Fishermen coping with surge damage in line for cash help

The sun shining on Cromer beach at 7.30am as crab fishermen brings in their catch. 
PHOTO: ANTONY KELLY The sun shining on Cromer beach at 7.30am as crab fishermen brings in their catch. PHOTO: ANTONY KELLY

Thursday, March 13, 2014
8:00 AM

Struggling fishermen who have been affected by the December storm surge will be able to receive a financial boost.

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The government fund will allow people who make their living from the sea to receive up to £5,000 to replace lost or damaged fishing gear including crab and lobster pots.

It comes as the Fishermen’s Mission also launched a nationwide appeal for emergency funds to aid people in coastal communities who have been unable to land any catches, as a result of the severe storms.

Cromer crab fisherman John Lee said it was not clear how the December 5 floods had affected the crab and lobster season, which has recently started and would continue until November.

He said: “It is difficult to tell if the rough weather has affected us or not. Rough weather of any kind is not helpful. Most of us [inshore fishermen] had finished for the year by the time the storm happened. If we were to get anything like the storm we had in December it would decimate the fishing trade.”

The Fishermen’s Mission, which provides support for fishermen and their families, is calling on people to donate to a nationwide fund which would benefit north Norfolk communities.

As well as raising money to help those still bringing in a catch, it offers financial and pastoral aid to the families and widows of fishermen.

Emergency grants of up to £500 are being made available to individuals in need.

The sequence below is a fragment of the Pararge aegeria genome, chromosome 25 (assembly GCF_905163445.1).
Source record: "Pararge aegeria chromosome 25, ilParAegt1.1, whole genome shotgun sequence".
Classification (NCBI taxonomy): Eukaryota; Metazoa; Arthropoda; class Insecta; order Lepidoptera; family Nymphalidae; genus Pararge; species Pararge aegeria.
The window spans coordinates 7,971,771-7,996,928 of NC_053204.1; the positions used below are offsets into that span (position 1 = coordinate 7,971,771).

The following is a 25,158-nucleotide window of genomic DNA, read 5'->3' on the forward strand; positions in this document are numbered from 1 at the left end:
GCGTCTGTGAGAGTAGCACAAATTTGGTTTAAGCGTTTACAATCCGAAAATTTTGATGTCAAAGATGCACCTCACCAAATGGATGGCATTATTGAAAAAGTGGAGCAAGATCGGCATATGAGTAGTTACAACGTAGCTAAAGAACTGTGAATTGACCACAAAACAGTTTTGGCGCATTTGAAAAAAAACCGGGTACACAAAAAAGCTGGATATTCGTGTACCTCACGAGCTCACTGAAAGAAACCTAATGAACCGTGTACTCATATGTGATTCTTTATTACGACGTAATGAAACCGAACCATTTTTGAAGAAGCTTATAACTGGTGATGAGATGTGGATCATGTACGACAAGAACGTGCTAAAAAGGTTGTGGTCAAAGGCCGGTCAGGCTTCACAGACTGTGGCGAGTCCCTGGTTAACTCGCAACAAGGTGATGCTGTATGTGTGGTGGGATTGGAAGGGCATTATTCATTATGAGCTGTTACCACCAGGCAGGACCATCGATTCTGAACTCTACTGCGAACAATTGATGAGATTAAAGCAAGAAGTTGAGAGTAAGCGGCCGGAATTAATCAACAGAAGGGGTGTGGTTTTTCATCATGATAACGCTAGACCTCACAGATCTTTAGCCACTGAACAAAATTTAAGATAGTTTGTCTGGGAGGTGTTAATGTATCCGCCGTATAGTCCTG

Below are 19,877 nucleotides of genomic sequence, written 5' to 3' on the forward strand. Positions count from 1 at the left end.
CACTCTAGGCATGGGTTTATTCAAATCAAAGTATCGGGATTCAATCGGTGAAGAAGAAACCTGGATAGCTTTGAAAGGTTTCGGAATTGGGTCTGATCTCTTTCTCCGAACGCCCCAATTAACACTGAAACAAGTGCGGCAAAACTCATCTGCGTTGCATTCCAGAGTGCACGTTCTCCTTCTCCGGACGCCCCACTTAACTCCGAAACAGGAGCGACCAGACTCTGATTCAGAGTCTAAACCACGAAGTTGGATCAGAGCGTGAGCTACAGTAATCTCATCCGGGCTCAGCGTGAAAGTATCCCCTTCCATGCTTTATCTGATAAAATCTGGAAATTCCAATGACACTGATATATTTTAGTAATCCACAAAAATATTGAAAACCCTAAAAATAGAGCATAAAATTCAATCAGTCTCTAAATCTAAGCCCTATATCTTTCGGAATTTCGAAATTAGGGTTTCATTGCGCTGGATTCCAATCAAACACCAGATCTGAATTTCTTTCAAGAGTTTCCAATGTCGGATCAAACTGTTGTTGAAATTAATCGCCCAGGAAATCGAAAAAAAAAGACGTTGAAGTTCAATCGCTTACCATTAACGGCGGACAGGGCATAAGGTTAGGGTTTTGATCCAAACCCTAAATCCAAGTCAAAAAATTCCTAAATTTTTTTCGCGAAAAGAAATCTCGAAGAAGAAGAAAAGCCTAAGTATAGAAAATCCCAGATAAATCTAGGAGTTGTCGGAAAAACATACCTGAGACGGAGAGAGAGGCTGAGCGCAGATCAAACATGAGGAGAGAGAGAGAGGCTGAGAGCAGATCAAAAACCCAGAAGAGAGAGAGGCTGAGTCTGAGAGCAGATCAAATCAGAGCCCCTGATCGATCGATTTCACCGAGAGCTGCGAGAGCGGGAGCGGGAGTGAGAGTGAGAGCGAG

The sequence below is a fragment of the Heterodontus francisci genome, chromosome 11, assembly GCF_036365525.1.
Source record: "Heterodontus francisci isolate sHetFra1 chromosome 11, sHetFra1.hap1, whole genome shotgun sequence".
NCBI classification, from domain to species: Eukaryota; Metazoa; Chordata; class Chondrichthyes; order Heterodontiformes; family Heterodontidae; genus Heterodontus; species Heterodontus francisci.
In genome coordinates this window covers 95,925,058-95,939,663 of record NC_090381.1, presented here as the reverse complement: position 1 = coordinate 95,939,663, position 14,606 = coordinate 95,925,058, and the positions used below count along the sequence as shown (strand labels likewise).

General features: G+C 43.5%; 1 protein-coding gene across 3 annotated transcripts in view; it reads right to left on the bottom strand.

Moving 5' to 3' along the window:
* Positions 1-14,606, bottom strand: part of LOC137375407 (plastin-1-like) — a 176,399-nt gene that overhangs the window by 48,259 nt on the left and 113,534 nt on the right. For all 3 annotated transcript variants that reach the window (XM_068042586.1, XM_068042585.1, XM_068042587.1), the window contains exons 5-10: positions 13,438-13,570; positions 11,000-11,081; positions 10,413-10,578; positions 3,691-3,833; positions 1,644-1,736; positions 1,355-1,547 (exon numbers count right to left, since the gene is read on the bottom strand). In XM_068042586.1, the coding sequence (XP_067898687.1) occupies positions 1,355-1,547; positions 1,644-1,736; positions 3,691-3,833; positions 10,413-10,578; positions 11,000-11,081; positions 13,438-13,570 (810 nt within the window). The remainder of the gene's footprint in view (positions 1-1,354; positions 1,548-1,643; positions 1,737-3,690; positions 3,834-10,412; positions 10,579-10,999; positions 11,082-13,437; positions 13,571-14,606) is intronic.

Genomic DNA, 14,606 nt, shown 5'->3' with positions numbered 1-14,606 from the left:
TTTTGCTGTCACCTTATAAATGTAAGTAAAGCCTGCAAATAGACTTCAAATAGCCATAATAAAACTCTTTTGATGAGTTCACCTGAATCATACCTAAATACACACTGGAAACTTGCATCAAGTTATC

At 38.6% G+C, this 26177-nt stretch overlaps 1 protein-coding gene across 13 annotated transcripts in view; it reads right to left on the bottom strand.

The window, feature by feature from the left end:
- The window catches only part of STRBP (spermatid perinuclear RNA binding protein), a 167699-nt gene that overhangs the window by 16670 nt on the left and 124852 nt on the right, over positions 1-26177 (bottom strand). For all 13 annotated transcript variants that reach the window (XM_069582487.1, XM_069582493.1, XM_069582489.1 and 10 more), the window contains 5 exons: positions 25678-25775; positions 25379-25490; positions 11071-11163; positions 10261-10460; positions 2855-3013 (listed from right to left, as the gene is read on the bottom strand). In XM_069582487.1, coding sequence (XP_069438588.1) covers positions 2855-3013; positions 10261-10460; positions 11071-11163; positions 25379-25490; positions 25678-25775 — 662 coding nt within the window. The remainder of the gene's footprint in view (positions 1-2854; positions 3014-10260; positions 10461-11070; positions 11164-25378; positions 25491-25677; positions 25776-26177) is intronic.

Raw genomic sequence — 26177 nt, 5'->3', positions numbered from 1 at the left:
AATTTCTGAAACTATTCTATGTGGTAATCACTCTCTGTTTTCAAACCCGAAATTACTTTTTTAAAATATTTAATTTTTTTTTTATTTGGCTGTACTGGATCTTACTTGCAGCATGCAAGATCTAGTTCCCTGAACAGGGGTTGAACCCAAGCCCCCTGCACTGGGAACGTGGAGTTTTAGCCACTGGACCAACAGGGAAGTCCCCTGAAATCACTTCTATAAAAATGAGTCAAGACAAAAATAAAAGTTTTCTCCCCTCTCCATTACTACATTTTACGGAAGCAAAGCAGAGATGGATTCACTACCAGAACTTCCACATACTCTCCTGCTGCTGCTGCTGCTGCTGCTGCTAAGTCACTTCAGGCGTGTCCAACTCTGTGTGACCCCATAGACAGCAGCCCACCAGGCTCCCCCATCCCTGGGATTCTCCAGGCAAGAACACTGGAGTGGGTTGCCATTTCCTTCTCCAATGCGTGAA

Mr Lee, chairman of the North Norfolk Fisheries Local Action Group, said the major issues facing fishermen were offshore wind farms and the possibility of creating a Marine Conservation Zone (MCZ) off the north Norfolk coast.

He has been fishing for 35 years and said: “Wind farms don’t help because they keep eating up the sea so we have less space to fish in.”

Wind farms displaced boat crews and the turbines were too dangerous for fishing gear, according to Mr Lee.

He added the issue of MCZs was a worry because fishermen feared more management measures being enforced upon them.

“The best people to look after the fishing stocks are fishermen but unfortunately we have a bad name.

“People tie it to the decimation of cod stocks. It is within our interests to take care of what we have got.”

The loss of the fishing industry would have a “massive impact on tourism.”

He added the impact of wind farms on crab stocks would not be known for another decade.

A spokesman for Statoil and Statkraft, owners of Sheringham Shoal Offshore Wind Farm, said they understood there was concern among some members of the local fishing community, who believed that the areas off the north Norfolk coast in which they could fish were being “squeezed by various activities.”

Their concerns related not just to wind farm activity but also to the establishment of MCZs, sites of special scientific interest, and the activities of the oil and gas industry..

The management team was committed to maintaining “good co-operation” with fishermen and regular sea bed surveys were carried out including one last autumn.

To donate to the Fishermen’s Mission visit www.fishermensmission.org.uk/just-giving.html.

Applications for the government grant should be made by June 6 this year through the Marine Management Organisation.

How healthy is the local fishing industry? Email sophie.wyllie@archant.co.uk.

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